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Young Fathers - Squaring Up to A Black and White World

When Mercury Music Prize winning band Young Fathers were commissioned by the National Portrait Gallery to make a short film, the Edinburgh based trio of Alloysious Massaquoi, Kayus Bankole and Graham 'G' Hastings relished the proposition. The context was a UK tour of Van Dyck's seventeenth century painting, Self-portrait. Having been purchased by the NPG in 2014, Van Dyck's work formed a key part of the Scottish National Portrait Gallery's Summer 2017 exhibition, Looking Good: The Male Gaze from Van Dyck to Lucien Freud, which explored male image, identity and appearance.

Young Fathers' film was one of six commissions. Other artists who made films were Marcus Coates, John Stezaker, Mark Wallinger, Karrie Fransman and Jason Turner. It was Young Fathers' film, however, that garnered much of the attention.

Over a low electronic hum, the film, shot in SNPG, features a text co-written by Bankole with Young Fathers former manager Tim Brinkhurst. The words are spoken in voice-over by Massaquoi, as Bankole squares up to some of the portraits after dark. As he strips off his shirt, shadow-boxing with the heroic images of some of history's greats, the text challenges how such icons of privilege and power came to be immortalised in this way. In keeping with the Young Fathers canon, word, sound and images combine to make something provocative, righteous and profound.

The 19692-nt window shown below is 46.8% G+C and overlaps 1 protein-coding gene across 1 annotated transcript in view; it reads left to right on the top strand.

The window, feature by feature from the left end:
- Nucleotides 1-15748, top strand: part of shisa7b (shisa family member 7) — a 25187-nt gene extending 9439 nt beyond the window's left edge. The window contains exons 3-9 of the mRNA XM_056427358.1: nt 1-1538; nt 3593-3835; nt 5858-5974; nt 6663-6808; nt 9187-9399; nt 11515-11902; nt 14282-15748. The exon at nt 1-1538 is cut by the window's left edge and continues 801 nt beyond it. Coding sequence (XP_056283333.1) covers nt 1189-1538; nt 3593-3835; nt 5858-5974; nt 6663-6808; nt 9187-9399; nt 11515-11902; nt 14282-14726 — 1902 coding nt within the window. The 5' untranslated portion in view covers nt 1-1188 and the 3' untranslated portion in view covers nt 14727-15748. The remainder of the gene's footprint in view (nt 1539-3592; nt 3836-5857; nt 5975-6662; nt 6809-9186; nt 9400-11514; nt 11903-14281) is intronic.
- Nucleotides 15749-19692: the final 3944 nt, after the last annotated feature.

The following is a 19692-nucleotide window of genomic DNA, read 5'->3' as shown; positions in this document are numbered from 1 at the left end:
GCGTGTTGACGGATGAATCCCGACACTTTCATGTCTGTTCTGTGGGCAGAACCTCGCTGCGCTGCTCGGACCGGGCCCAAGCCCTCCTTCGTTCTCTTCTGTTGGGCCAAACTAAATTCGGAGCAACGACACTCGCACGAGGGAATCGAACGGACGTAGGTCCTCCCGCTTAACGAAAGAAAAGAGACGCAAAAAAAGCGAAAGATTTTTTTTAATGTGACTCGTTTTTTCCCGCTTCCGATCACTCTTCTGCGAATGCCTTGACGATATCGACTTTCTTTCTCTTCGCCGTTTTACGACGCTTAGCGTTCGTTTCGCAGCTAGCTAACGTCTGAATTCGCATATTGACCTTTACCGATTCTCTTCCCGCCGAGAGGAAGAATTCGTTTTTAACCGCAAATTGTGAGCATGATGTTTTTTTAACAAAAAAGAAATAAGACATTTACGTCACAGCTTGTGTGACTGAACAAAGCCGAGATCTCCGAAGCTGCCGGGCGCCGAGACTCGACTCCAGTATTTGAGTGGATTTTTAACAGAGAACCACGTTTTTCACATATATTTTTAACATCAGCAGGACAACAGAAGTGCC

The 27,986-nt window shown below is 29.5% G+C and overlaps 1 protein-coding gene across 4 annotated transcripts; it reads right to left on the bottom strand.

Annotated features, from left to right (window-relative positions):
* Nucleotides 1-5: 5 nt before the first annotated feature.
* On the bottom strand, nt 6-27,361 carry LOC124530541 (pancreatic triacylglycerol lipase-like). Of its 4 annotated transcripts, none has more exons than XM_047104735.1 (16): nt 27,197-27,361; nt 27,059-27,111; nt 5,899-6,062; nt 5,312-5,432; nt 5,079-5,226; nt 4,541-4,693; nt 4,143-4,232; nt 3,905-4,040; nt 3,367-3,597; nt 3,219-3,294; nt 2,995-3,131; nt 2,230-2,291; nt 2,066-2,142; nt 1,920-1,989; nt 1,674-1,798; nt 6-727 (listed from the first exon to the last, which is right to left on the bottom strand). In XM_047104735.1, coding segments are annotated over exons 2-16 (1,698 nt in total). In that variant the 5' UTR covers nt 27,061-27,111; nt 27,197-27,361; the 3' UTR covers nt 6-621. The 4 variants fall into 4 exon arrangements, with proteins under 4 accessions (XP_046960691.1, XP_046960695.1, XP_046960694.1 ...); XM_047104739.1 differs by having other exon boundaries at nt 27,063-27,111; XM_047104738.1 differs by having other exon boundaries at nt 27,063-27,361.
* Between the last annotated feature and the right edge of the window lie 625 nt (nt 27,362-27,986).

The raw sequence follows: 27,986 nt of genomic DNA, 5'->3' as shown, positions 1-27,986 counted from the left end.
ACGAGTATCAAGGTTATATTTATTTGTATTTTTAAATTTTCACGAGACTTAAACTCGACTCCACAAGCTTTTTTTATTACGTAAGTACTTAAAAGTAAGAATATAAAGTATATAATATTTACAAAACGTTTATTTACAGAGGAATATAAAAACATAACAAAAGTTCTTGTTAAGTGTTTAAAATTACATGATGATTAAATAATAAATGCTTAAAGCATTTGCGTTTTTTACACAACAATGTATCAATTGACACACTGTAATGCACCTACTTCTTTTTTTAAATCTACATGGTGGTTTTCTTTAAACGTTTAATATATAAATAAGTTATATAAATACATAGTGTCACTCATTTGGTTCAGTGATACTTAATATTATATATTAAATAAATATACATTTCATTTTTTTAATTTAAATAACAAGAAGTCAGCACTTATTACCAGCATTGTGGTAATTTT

When the film was put online at the start of August, it was targeted by right wing trolls, who claimed the film was anti white. The film was briefly taken down at the band's request, before being re-posted shortly after, following statements from both the National Galleries of Scotland and the band.

Young Fathers' film was a timely accompaniment to Black Burns, Douglas Gordon's contemporary response, both to John Flaxman's 1824 statue of Robert Burns that sits in the SNPG, and to received notions of the Scots poet. The film sits well too with The Slave's Lament, Graham Fagen's reggaefied reappropriation of a poem by Burns, installed in the next room to Black Burns throughout the 2017 Edinburgh Art Festival.

Given that Burns almost became a slave trader, and that many of his contemporaries made their fortunes from slavery in a way that allowed them to commission self-aggrandising portraits of themselves, Young Fathers weren't acknowledging anything new. In this way, Young Fathers are reclaiming a history which ordinary people have been whitewashed from by creating a very different kind of masterpiece. The film's plea for equality is vital.

Scottish Art News, Autumn/ Winter 2017


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